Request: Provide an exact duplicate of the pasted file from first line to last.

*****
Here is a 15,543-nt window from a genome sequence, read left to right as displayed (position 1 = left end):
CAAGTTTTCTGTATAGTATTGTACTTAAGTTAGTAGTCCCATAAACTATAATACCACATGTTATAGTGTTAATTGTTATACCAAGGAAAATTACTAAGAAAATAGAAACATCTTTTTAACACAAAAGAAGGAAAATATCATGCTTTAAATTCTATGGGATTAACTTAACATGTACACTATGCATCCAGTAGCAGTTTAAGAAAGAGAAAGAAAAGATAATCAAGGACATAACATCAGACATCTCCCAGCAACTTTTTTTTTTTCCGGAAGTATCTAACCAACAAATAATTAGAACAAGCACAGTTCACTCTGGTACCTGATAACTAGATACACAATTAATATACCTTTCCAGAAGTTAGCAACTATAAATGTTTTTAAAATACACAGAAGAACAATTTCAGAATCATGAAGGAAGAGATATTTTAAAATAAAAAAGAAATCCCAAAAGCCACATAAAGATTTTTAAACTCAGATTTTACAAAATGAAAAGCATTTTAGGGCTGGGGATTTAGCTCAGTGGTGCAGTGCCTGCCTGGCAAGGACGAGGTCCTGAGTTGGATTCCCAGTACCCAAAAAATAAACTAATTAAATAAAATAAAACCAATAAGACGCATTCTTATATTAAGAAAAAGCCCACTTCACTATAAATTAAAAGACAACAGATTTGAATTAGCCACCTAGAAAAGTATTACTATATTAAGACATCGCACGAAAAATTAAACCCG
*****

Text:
Here is a 15,543-nt window from a genome sequence, read left to right as displayed (position 1 = left end):
CAAGTTTTCTGTATAGTATTGTACTTAAGTTAGTAGTCCCATAAACTATAATACCACATGTTATAGTGTTAATTGTTATACCAAGGAAAATTACTAAGAAAATAGAAACATCTTTTTAACACAAAAGAAGGAAAATATCATGCTTTAAATTCTATGGGATTAACTTAACATGTACACTATGCATCCAGTAGCAGTTTAAGAAAGAGAAAGAAAAGATAATCAAGGACATAACATCAGACATCTCCCAGCAACTTTTTTTTTTTCCGGAAGTATCTAACCAACAAATAATTAGAACAAGCACAGTTCACTCTGGTACCTGATAACTAGATACACAATTAATATACCTTTCCAGAAGTTAGCAACTATAAATGTTTTTAAAATACACAGAAGAACAATTTCAGAATCATGAAGGAAGAGATATTTTAAAATAAAAAAGAAATCCCAAAAGCCACATAAAGATTTTTAAACTCAGATTTTACAAAATGAAAAGCATTTTAGGGCTGGGGATTTAGCTCAGTGGTGCAGTGCCTGCCTGGCAAGGACGAGGTCCTGAGTTGGATTCCCAGTACCCAAAAAATAAACTAATTAAATAAAATAAAACCAATAAGACGCATTCTTATATTAAGAAAAAGCCCACTTCACTATAAATTAAAAGACAACAGATTTGAATTAGCCACCTAGAAAAGTATTACTATATTAAGACATCGCACGAAAAATTAAACCCG